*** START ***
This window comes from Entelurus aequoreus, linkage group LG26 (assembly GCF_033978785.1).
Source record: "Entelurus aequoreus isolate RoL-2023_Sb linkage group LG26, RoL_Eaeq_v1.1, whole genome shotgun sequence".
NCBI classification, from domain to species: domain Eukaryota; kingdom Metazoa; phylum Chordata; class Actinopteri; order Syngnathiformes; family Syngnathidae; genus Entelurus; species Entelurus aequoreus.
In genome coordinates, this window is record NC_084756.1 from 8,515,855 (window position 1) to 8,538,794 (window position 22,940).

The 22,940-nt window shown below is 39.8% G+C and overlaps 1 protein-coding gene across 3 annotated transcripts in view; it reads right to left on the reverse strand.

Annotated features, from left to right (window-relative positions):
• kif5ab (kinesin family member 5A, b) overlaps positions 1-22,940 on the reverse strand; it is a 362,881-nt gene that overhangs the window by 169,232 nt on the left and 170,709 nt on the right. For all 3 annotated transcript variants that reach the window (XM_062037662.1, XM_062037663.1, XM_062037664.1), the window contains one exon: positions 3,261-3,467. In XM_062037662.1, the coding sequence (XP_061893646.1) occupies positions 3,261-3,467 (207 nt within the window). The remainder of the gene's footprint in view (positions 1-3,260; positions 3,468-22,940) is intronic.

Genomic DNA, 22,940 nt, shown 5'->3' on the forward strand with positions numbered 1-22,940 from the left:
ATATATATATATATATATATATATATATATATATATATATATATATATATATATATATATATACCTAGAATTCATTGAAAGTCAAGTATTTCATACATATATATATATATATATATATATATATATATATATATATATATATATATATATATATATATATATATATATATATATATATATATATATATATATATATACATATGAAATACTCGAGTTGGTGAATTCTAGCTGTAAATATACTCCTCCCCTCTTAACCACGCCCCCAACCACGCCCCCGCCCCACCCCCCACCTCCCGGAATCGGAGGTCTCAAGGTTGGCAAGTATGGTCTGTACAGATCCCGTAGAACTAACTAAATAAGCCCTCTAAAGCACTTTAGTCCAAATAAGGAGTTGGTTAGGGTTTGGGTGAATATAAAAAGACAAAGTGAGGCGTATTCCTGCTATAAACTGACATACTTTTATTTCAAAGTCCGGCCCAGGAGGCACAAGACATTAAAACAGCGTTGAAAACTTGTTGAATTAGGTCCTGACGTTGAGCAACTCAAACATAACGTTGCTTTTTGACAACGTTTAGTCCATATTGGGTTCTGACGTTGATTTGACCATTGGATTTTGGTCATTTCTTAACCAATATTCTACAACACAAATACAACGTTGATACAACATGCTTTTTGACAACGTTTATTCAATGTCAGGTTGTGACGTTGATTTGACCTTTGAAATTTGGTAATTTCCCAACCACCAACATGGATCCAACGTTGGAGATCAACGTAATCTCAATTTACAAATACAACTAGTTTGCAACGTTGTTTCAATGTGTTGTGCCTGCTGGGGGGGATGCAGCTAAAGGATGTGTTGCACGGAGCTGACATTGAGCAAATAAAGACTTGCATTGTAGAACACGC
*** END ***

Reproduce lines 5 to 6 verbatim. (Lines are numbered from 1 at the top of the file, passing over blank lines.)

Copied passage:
The 22,940-nt window shown below is 39.8% G+C and overlaps 1 protein-coding gene across 3 annotated transcripts in view; it reads right to left on the reverse strand.

Annotated features, from left to right (window-relative positions):